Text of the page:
4. Although the transcript has a note that this document was admitted in evidence, the juvenile court expressly stated that it was “lodged” in the legal file as Lorson's exhibit A pending further proceedings. The juvenile court described the document as appearing “to be a printout of a group-wise email, indicating ․ on this particular email address, the title ․ CLC2 attorney supervisors properties [sic ] and what appears are the names Katherine Anderson, Miriam Krinsky, Marc Leftwich and Rick Nagatani.”
5. When discussing with Lorson how to obtain effective consent to the Center's so-called “systemic” conflict, the juvenile court stated that Lorson needed consent only from the children because the conflict “is between the children, not between the children and the mom. The conflict-you only need consent between the parties that have the conflict.” The juvenile court did not say there was an actual conflict in this case, nor did the juvenile court identify any specific conflicting interests other than the purported “systemic” conflict.
6. The children argue that the Center lacks standing to pursue this appeal. This court rejected the identical contention in (Charlisse, supra, 149 Cal.App.4th at pp. 1564-1565, 58 Cal.Rptr.3d 173 (lead opn. of Mosk, J.) and at p. 1583, 58 Cal.Rptr.3d 173 (dis. opn. of Turner, P.J.).)
7. Rule 5.660(c)(2) provides:“(2) Withdrawal from appointment or continued representation“(A) An attorney representing a group of siblings has an ongoing duty to evaluate the interests of each sibling and assess whether there is an actual conflict of interest.“(B) The following circumstances, standing alone, do not necessarily demonstrate an actual conflict of interest:“(i) The siblings are of different ages;“(ii) The siblings have different parents;“(iii) There is a purely theoretical or abstract conflict of interest among the siblings;“(iv) Some of the siblings are more likely to be adopted than others;“(v) The siblings have different permanent plans;“(vi) The siblings express conflicting desires or objectives, but the issues involved are not material to the case; or“(vii) The siblings give different or contradictory accounts of the events, but the issues involved are not material to the case.“(C) It is not necessary for an attorney to withdraw from representing some or all of the siblings if there is merely a reasonable likelihood that an actual conflict of interest will develop.“(D) If an attorney believes that an actual conflict of interest existed at appointment or developed during representation, the attorney must take any action necessary to ensure that the siblings' interests are not prejudiced, including:“(i) Notifying the juvenile court of the existence of an actual conflict of interest among some or all of the siblings; and“(ii) Requesting to withdraw from representation of some or all of the siblings.“(E) If the court determines that an actual conflict of interest exists, the court must relieve an attorney from representation of some or all of the siblings.“(F) After an actual conflict of interest arises, the attorney may continue to represent one or more siblings whose interests do not conflict only if:“(i) The attorney has successfully withdrawn from the representation of all siblings whose interests conflict with those of the sibling or siblings the attorney continues to represent;“(ii) The attorney has exchanged no confidential information with any sibling whose interest conflicts with those of the sibling or siblings the attorney continues to represent; and“(iii) Continued representation of one or more siblings would not otherwise prejudice the other sibling or siblings.”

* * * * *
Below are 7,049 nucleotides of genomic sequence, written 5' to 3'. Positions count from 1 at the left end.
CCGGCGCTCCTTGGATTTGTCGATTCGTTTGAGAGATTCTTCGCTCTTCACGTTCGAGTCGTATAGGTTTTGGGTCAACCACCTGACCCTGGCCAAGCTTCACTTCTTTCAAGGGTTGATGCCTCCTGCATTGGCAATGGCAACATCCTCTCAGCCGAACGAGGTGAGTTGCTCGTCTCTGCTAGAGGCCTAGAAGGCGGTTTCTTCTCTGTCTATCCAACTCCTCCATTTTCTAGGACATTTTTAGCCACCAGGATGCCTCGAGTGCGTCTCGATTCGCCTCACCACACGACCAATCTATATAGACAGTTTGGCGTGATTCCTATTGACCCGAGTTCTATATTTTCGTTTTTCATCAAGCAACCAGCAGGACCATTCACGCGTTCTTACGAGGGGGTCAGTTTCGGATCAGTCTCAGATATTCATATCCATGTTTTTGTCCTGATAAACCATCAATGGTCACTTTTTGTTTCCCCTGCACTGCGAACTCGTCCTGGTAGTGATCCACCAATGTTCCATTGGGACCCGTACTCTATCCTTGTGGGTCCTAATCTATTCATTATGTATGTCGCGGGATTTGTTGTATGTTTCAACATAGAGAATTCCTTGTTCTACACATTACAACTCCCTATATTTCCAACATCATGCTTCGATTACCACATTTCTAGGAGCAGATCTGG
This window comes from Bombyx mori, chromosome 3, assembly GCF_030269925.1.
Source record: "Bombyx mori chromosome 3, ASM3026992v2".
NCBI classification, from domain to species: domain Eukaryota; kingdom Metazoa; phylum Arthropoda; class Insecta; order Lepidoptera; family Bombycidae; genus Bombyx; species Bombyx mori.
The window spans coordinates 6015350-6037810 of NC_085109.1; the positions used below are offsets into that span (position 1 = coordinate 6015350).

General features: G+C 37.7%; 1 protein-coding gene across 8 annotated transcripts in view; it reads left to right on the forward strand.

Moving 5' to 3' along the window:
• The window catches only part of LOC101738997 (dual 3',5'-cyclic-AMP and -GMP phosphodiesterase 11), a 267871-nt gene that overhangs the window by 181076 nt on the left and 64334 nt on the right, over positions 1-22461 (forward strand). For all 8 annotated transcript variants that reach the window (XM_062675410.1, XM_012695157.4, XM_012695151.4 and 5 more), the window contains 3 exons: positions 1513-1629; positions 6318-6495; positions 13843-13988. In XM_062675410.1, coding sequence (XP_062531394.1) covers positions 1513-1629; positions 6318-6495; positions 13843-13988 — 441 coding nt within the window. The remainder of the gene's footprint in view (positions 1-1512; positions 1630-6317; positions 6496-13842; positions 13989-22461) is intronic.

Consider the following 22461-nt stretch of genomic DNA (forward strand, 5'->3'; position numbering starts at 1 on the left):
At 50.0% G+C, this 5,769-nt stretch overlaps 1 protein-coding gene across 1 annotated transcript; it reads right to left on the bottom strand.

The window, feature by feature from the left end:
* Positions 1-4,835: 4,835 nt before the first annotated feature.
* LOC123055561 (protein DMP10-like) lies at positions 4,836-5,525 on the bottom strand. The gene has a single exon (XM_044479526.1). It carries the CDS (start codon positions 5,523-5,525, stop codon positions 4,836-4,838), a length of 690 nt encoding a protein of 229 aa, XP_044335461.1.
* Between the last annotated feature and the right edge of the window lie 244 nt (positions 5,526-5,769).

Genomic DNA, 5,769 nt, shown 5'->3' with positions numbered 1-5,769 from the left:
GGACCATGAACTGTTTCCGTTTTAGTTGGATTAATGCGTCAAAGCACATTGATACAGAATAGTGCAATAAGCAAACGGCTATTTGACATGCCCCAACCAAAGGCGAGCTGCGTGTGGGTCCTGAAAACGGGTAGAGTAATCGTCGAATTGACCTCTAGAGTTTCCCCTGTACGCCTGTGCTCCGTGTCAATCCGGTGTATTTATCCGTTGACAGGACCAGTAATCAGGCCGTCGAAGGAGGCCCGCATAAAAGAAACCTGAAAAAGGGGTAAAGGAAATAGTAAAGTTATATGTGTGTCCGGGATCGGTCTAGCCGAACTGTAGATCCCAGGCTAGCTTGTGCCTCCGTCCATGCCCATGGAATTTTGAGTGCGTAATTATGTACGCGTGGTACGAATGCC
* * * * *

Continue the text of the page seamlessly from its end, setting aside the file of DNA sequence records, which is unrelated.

8. “An actual conflict exists when an attorney's professional judgment for one client necessarily will be affected adversely because of the interests of another client.” (2 Mallen & Smith, Legal Malpractice (2007 ed.) § 16:2, p. 818.)
9. Lou moved to augment the record on appeal with the transcript of a juvenile court hearing that occurred in November 2006, after the juvenile court's order disqualifying CLC Unit 1 and after the Center filed its notice of appeal. At the hearing, Lorson requested to be (and was) relieved as counsel for Lou because of her perception that Krinsky inappropriately had sought to influence CLC Unit 2's representation of Lou in a meeting between Krinsky and the head of CLC Unit 2. The transcript indicates, however, that Lorson did not attend the meeting and thus had no personal knowledge of what occurred there. The head of CLC Unit 2 represented to the juvenile court, on the record, that Krinsky had not influenced any decision related to Lou's representation. Because the hearing occurred subsequent to the order on appeal, and is irrelevant to our resolution of the issues raised by the disqualification of CLC Unit 1, we deny Lou's motion to augment the record. (In re Zeth S. (2003) 31 Cal.4th 396, 405, 2 Cal.Rptr.3d 683, 73 P.3d 541.)
10. A Center attorney with a personal disqualifying conflict must always be disqualified, along with his or her entire unit. (See Cobra Solutions, supra, 38 Cal.4th at pp. 847-848, 43 Cal.Rptr.3d 771, 135 P.3d 20; Charlisse, supra, 149 Cal.App.4th at pp. 1566-1569, 58 Cal.Rptr.3d 173 (lead opn. of Mosk, J.).)
11. The juvenile court suggested modifications to the Center's operating procedures. Disqualification should not result in this case from the failure of the Center to implement such suggestions.
I concur: ARMSTRONG, J.